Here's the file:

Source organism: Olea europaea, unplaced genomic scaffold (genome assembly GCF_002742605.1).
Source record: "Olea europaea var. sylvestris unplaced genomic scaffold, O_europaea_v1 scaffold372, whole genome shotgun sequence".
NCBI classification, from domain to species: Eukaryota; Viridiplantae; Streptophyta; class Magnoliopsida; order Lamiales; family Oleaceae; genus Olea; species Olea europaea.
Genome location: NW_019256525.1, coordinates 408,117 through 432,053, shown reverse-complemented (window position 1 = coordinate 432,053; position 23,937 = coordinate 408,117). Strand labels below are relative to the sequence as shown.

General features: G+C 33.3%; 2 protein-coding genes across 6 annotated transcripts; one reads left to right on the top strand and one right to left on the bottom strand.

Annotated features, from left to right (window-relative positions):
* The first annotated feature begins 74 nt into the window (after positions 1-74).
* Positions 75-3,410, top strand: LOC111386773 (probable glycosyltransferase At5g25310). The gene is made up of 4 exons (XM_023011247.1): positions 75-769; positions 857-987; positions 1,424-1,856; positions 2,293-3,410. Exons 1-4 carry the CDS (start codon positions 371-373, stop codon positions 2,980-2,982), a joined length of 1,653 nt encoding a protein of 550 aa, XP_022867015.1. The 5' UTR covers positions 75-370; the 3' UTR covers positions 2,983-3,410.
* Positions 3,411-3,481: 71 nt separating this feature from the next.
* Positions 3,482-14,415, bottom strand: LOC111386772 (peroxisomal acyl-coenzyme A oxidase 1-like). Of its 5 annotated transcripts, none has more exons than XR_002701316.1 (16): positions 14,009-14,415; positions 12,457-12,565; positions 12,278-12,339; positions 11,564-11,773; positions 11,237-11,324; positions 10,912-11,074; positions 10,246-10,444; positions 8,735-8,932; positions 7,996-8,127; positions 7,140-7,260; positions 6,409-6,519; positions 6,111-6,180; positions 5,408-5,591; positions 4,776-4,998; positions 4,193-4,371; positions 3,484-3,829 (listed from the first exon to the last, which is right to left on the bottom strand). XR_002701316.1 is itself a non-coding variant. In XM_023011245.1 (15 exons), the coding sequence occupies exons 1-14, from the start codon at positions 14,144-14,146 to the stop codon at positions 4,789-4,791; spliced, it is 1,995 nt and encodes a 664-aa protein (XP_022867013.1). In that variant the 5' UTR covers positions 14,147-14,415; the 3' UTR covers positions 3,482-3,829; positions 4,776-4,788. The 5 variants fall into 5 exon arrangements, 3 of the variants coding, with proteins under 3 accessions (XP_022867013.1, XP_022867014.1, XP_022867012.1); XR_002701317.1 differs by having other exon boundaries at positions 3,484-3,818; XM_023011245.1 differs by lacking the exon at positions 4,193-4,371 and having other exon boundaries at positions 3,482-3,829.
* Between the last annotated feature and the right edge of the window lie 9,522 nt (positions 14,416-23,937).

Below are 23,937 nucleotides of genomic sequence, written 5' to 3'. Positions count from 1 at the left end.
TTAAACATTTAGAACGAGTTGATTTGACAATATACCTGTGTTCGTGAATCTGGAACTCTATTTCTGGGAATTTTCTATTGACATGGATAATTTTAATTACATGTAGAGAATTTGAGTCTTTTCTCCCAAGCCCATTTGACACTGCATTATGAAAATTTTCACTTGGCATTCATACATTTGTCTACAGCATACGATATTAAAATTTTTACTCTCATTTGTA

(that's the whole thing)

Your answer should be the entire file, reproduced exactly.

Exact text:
Source organism: Olea europaea, unplaced genomic scaffold (genome assembly GCF_002742605.1).
Source record: "Olea europaea var. sylvestris unplaced genomic scaffold, O_europaea_v1 scaffold372, whole genome shotgun sequence".
NCBI classification, from domain to species: Eukaryota; Viridiplantae; Streptophyta; class Magnoliopsida; order Lamiales; family Oleaceae; genus Olea; species Olea europaea.
Genome location: NW_019256525.1, coordinates 408,117 through 432,053, shown reverse-complemented (window position 1 = coordinate 432,053; position 23,937 = coordinate 408,117). Strand labels below are relative to the sequence as shown.

General features: G+C 33.3%; 2 protein-coding genes across 6 annotated transcripts; one reads left to right on the top strand and one right to left on the bottom strand.

Annotated features, from left to right (window-relative positions):
* The first annotated feature begins 74 nt into the window (after positions 1-74).
* Positions 75-3,410, top strand: LOC111386773 (probable glycosyltransferase At5g25310). The gene is made up of 4 exons (XM_023011247.1): positions 75-769; positions 857-987; positions 1,424-1,856; positions 2,293-3,410. Exons 1-4 carry the CDS (start codon positions 371-373, stop codon positions 2,980-2,982), a joined length of 1,653 nt encoding a protein of 550 aa, XP_022867015.1. The 5' UTR covers positions 75-370; the 3' UTR covers positions 2,983-3,410.
* Positions 3,411-3,481: 71 nt separating this feature from the next.
* Positions 3,482-14,415, bottom strand: LOC111386772 (peroxisomal acyl-coenzyme A oxidase 1-like). Of its 5 annotated transcripts, none has more exons than XR_002701316.1 (16): positions 14,009-14,415; positions 12,457-12,565; positions 12,278-12,339; positions 11,564-11,773; positions 11,237-11,324; positions 10,912-11,074; positions 10,246-10,444; positions 8,735-8,932; positions 7,996-8,127; positions 7,140-7,260; positions 6,409-6,519; positions 6,111-6,180; positions 5,408-5,591; positions 4,776-4,998; positions 4,193-4,371; positions 3,484-3,829 (listed from the first exon to the last, which is right to left on the bottom strand). XR_002701316.1 is itself a non-coding variant. In XM_023011245.1 (15 exons), the coding sequence occupies exons 1-14, from the start codon at positions 14,144-14,146 to the stop codon at positions 4,789-4,791; spliced, it is 1,995 nt and encodes a 664-aa protein (XP_022867013.1). In that variant the 5' UTR covers positions 14,147-14,415; the 3' UTR covers positions 3,482-3,829; positions 4,776-4,788. The 5 variants fall into 5 exon arrangements, 3 of the variants coding, with proteins under 3 accessions (XP_022867013.1, XP_022867014.1, XP_022867012.1); XR_002701317.1 differs by having other exon boundaries at positions 3,484-3,818; XM_023011245.1 differs by lacking the exon at positions 4,193-4,371 and having other exon boundaries at positions 3,482-3,829.
* Between the last annotated feature and the right edge of the window lie 9,522 nt (positions 14,416-23,937).

Below are 23,937 nucleotides of genomic sequence, written 5' to 3'. Positions count from 1 at the left end.
TTAAACATTTAGAACGAGTTGATTTGACAATATACCTGTGTTCGTGAATCTGGAACTCTATTTCTGGGAATTTTCTATTGACATGGATAATTTTAATTACATGTAGAGAATTTGAGTCTTTTCTCCCAAGCCCATTTGACACTGCATTATGAAAATTTTCACTTGGCATTCATACATTTGTCTACAGCATACGATATTAAAATTTTTACTCTCATTTGTA